For more introductory information on the USBRS, see FAQs for Cyclists.
The U.S. Bicycle Route System (USBRS) is a developing national network of bicycle routes, connecting urban, suburban, and rural areas using roads, trails, and other facilities appropriate for bicycle travel. Routes are numbered and may be signed.
To date, 13, 099 miles of U.S. Bicycle Routes have been established in 26 states: Alaska, Arizona, Connecticut, Florida, Georgia, Kentucky, Idaho, Illinois, Indiana, Kansas, Maine, Maryland, Massachusetts, Michigan, Minnesota, Missouri, Nevada, New Hampshire, North Carolina, Ohio, Pennsylvania, Tennessee, Utah, Vermont, Virginia, Washington and the District of Columbia.
For maps and other resources to ride an established USBR, visit Ride a U.S. Bicycle Route.
The American Association of State Highway and Transportation Officials (AASHTO) is a nonprofit, nonpartisan association representing highway and transportation departments in all 50 states, the District of Columbia, and Puerto Rico. AASHTO’s Special Committee on U.S. Route Numbering reviews U.S. Bicycle Route applications from state departments of transportation and assigns a numbered designation, similar to the U.S. highway system. AASHTO's support for the USBRS is crucial to earning the support of federal and state agencies.
Corridors are 50-mile wide areas that are used as templates to show planners where a U.S. Bicycle Route could be developed. Corridors are trunk lines that show where and how USBRs will eventually connect states, international borders and other USBRs. They link key destinations, urban centers, and scenic routes, and can be shifted or added by a state department of transportation with concurrence from neighboring states (if affected) and approval from the AASHTO Task Force on U.S. Bicycle Routes. Many corridors suggest development of USBRs along existing bicycle routes or networks, such as the Adventure Cycling Route Network, the East Coast Greenway, the Mississippi River Trail, and the Great Allegheny Passage, among others.
The National Corridor Plan provides a visual plan for how the USBRS will look when all of the estimated 50,000+ miles of corridors have been completely developed and designated. Undeveloped corridors are depicted as light dotted lines and designated U.S. Bicycle Routes are shown as dark solid lines.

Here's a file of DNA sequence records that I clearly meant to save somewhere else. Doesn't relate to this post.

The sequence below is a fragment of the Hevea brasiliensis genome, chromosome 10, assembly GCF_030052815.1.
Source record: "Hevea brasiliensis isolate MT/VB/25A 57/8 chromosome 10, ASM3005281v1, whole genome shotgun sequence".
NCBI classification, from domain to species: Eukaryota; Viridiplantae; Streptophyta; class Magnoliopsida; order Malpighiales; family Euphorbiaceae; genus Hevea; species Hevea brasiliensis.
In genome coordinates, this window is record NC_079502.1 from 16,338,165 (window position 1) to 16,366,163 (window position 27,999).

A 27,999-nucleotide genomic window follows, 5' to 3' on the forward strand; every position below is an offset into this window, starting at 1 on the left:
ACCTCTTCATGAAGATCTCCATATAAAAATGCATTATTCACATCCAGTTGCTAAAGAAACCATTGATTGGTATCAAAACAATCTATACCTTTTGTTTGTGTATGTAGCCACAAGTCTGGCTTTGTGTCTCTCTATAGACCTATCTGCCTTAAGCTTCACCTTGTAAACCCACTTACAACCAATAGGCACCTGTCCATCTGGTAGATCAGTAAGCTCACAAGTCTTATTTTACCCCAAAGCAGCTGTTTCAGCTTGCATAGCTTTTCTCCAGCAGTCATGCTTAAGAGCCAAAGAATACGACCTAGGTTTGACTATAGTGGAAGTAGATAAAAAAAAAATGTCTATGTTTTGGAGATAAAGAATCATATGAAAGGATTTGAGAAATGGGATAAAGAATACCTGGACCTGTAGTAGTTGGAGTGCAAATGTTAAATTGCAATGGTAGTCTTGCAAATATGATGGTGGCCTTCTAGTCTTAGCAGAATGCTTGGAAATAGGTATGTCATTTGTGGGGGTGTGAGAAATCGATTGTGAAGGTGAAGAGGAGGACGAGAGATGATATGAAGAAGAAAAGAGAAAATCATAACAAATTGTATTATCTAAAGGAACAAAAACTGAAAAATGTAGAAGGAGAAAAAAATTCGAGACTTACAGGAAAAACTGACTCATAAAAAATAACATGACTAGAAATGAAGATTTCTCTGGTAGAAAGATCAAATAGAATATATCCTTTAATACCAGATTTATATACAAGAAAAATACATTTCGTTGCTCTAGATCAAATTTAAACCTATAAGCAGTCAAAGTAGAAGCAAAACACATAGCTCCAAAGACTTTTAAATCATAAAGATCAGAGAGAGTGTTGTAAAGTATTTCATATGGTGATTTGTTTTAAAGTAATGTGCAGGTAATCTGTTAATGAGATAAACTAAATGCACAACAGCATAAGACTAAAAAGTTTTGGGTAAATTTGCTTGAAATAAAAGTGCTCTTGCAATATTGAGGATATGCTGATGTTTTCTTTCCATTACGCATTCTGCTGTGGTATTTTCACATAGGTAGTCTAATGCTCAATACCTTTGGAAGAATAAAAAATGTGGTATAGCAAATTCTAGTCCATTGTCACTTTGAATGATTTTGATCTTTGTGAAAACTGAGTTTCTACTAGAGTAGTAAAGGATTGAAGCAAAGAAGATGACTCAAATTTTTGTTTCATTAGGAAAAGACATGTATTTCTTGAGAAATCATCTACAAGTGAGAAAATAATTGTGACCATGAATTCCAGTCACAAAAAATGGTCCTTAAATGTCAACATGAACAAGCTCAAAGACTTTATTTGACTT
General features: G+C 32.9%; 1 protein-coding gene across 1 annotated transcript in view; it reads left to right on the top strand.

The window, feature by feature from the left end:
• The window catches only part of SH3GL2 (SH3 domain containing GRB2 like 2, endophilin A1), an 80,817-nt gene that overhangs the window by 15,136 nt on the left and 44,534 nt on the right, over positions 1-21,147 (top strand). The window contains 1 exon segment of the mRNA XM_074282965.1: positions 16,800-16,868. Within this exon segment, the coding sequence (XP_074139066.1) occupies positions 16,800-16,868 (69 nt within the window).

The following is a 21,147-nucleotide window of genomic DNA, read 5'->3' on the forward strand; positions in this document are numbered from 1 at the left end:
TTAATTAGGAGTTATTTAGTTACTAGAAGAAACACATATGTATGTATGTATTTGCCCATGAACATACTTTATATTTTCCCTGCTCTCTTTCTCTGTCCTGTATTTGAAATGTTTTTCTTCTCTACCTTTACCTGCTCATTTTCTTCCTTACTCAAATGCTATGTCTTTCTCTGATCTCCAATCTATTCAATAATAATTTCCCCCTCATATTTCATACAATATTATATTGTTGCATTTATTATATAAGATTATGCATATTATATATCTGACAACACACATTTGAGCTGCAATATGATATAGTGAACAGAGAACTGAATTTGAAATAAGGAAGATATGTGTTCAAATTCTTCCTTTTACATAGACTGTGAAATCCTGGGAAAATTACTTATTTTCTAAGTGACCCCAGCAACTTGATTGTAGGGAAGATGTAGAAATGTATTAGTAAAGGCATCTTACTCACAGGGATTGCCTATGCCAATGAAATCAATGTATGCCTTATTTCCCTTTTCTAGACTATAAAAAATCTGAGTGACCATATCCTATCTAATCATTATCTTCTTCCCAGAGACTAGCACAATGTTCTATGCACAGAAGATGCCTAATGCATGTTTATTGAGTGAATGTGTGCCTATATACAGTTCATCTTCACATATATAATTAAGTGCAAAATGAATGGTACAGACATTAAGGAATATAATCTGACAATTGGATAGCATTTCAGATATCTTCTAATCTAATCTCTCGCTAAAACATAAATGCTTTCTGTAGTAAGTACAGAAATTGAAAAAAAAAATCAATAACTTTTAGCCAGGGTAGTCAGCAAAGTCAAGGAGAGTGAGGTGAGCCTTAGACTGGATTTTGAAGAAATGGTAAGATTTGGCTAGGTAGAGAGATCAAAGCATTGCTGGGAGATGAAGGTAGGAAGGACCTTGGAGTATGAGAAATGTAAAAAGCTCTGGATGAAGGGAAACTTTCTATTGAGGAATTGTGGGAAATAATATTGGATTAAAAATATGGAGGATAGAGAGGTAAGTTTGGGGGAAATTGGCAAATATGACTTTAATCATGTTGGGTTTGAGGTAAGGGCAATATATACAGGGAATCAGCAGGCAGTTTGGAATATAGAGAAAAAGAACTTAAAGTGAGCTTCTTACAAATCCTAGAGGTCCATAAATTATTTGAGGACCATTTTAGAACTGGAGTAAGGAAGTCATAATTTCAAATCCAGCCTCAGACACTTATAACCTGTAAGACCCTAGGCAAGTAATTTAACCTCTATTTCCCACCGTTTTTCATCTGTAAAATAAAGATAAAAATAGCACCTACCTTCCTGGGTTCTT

Designation signifies that a route is officially recognized and approved with a route number by AASHTO. AASHTO’s Special Committee on U.S. Route Numbering does not approve the suitability of the route for bicycle travel; rather, the committee reviews the numbered designation to ensure a standardized network.
For a route to receive official designation as a U.S. Bicycle Route, it must connect at each end to another state, international border, or existing U.S. Bicycle Route. State or international neighbors must provide a letter of acknowledgement for the route's cross-over point.
For information on the implementation process, read the implementation FAQs below and check out our Implementation pages.
In 1982, AASHTO approved two U.S. Bicycle Routes: USBR 1 in Virginia and North Carolina and USBR 76 in Virginia, Kentucky, and Illinois. After these two routes were designated, no additional routes were nominated and the project lay dormant for over 20 years.
In 2003, in an effort to reinvigorate the U.S. Bicycle Route System, AASHTO formed a Task Force on U.S. Bicycle Routes, which included Adventure Cycling Association, among other organizations. By 2009, the Task Force had created the National Corridor Plan and the AASHTO application, and formalized a process that states could use to designate USBRs. Adventure Cycling began providing staff support help state partners designate routes in 2005 and continues to be the go-to resource for USBRS information and guidance.
To learn more, visit USBRS History.
To get a picture of what already existed, the Task Force on U.S. Bicycle Routes developed an Inventory Report (PDF) and Inventory Map, which documented existing bicycle routes nationwide. The inventory included national routes like the Adventure Cycling Route Network, state bicycle routes, and local bike paths and trails. Using the Inventory Map and corridor criteria, they created the National Corridor Plan, which prioritized and defined numbered 'corridors' for cross-country cycling routes linking destinations, cities, and transportation hubs. The National Corridor Plan suggests the best placement for U.S. Bicycle Routes based on the task force's extensive research; it is intended as a guide for states wishing to implement U.S. Bicycle Routes.
There is no dedicated federal funding for the U.S. Bicycle Route System at this time, however federal funding mechanisms exist that are appropriate for USBRs. The USBRS uses existing roads and trails in order to help keep cost of implementation low, and state departments of transportation often build collaborations or use volunteer support when faced with limited staff capacity or funding. Adventure Cycling provides dedicated staff support for system development and receives small grants and donations through our May fundraiser called Build it. Bike it. Be a Part of it.
See Building Bicycle Tourism resources for more information on bicycle tourism benefits.